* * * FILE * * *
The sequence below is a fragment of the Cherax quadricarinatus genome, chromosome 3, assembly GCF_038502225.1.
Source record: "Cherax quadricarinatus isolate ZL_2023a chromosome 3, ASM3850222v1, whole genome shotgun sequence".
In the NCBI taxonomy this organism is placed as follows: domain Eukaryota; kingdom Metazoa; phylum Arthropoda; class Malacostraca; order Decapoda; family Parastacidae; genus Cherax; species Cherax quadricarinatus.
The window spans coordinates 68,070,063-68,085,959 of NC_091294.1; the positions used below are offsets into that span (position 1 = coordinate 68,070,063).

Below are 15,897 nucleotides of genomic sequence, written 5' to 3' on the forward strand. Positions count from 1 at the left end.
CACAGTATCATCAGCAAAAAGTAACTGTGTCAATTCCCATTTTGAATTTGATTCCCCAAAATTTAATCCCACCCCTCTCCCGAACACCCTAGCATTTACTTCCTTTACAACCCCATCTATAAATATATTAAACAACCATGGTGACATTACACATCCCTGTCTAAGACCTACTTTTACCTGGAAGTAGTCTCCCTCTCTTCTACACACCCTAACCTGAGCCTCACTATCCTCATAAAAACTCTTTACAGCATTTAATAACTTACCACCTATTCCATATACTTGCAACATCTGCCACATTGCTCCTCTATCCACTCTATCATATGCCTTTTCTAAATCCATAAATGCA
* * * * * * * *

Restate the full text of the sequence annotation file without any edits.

The sequence below is a fragment of the Cherax quadricarinatus genome, chromosome 3, assembly GCF_038502225.1.
Source record: "Cherax quadricarinatus isolate ZL_2023a chromosome 3, ASM3850222v1, whole genome shotgun sequence".
In the NCBI taxonomy this organism is placed as follows: domain Eukaryota; kingdom Metazoa; phylum Arthropoda; class Malacostraca; order Decapoda; family Parastacidae; genus Cherax; species Cherax quadricarinatus.
The window spans coordinates 68,070,063-68,085,959 of NC_091294.1; the positions used below are offsets into that span (position 1 = coordinate 68,070,063).

Below are 15,897 nucleotides of genomic sequence, written 5' to 3' on the forward strand. Positions count from 1 at the left end.
CACAGTATCATCAGCAAAAAGTAACTGTGTCAATTCCCATTTTGAATTTGATTCCCCAAAATTTAATCCCACCCCTCTCCCGAACACCCTAGCATTTACTTCCTTTACAACCCCATCTATAAATATATTAAACAACCATGGTGACATTACACATCCCTGTCTAAGACCTACTTTTACCTGGAAGTAGTCTCCCTCTCTTCTACACACCCTAACCTGAGCCTCACTATCCTCATAAAAACTCTTTACAGCATTTAATAACTTACCACCTATTCCATATACTTGCAACATCTGCCACATTGCTCCTCTATCCACTCTATCATATGCCTTTTCTAAATCCATAAATGCA